Westchester Medical Center and Bon Secours Charity Health System announced on Wednesday, a joint venture that was described by officials from the Westchester Hospital as the beginning of a longterm investment in the Hudson Valley, to ensure that residents can obtain high quality medical care as close to home as possible. Mark Nantz, the Executive Vice President of Bon Secours, stated in a recent release that the partnership will allow both parties to provide innovative health care to all residents of the Hudson Valley. Bon Secours Charity Health System is made up of Good Samaritan Hospital in Suffer, Bon Secours Community Hospital in Port Jervis, and St. Anthony Community Hospital in Warwick, as well as several health programs and agencies. The hospitals and care centers were sponsored by the Sisters of Charity in 2000 and is run by Bon Secours Health System, a Catholic not-for-profit organization. Westchester Medical Center was first founded in 1977, and is an 895 bed center with advanced care and includes the Maria Fareri Children’s Hospital. No dates have been stated for the official partnership but both parties expressed that the joint venture will allow each of them to build on the existing foundation of Bon Secours to provide the best care.
Following a recent transformer failure at Indian Point nuclear power plant, that resulted in nearly 3 thousand gallons of transformer oil leaking into the Hudson River. 8 thousand gallons burned or cleaned up before reaching the river, and plant operators are continuing to contain the remaining 13 thousand gallons, which according to officials with the plant will most likely be underground. The Federal Nuclear Regulatory Commission stated that they will be launching an investigation into the May 9th incident, where water in a supply room caused a power failure to equipment that controls plant safety measures. The inspection is set to determine what caused the fire and explosion that shut down reactor 3, and why water was in the room, NRC officials stated that the equipment was not sustain any water damage, but it will be included in the investigation to be sure.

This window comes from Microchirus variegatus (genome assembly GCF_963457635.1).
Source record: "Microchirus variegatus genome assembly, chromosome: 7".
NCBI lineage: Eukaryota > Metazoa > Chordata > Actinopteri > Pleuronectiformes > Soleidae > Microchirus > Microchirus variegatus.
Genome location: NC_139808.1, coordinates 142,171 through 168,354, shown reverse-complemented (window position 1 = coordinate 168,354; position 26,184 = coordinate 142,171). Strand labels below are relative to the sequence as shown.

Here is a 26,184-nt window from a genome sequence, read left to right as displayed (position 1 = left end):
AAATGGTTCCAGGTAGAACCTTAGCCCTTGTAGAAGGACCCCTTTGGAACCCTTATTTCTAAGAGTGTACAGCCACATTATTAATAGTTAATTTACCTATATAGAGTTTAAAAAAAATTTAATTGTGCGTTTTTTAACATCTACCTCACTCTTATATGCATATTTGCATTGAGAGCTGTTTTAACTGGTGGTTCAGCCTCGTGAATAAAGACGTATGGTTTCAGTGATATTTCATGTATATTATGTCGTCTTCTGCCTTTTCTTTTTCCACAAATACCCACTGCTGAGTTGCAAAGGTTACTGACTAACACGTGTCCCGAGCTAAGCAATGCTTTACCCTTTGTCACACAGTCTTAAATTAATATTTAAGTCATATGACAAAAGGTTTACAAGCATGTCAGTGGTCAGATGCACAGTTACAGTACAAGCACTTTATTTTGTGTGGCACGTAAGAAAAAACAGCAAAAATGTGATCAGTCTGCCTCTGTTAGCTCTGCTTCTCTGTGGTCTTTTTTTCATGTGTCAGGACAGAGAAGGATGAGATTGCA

The New York State Department of Health has responded to Senator David Carlucci’s request for a standing order for pharmacies to make the heroin antidote, known as Naloxone, more accessible to the public. Director of the Health Department’s aids institute, Dan O’Connell, stated in a letter to Senator Carlucci that the department will be working to expand training to pharmacists to allow anyone to buy a Naloxone kit, which includes two doses of the drug and a prescription to use it. Currently there are 55 thousand New Yorkers that have the required training to administer the antidote; Carlucci argued in april that as the overdose rates rise in the state, so must the availability of the drug. O’Connell stated in his response that training will be necessary for the prescriber of the drug, but the department has agreed to improving accessibility to regular people by working on issuing a standing order.
Election results are in for Tuesday’s vote on school budgets. Voters passed all budgets for the districts and for the Board of Trustee election results Clarkstown Tamara Bierker, George Ballane, and incumbent Michael Aglialoro won seats on the board. In Nanuet, incumbents Christine Camillieri, Sarah Chauncey, and Ed Dingman, in Nyack incumbents Karen Hughes and Dan Kaplan, in Pearl River incumbents Jackie Curtiss and Bruce Bond, in North Rockland incumbents Mary Romano and Richard Fernandez, in South Orangetown Kenneth Malpeli, and in Ramapo Clarke Osborn, and incumbents Teresa Monahan and Theresa Difalco were elected. In the most talked about election in recent weeks East Ramapo brought out an amazing number of voters, passing the budget 5 thousand 200 votes yes to 4 thousand 193 votes no. Yonah Rothman, Jacob Lefkowitz, and Juan Pablo Ramirez were elected to seats on the board. In Nanuet the library budget was also passed, and in Pearl River the proposition on the ballot to approve spending for maintenance repair was passed. The much argued about proposition to approve 850 thousand dollars to repair suffern middle school’s two artificial turf fields was shot down by voters in the Ramapo Central District.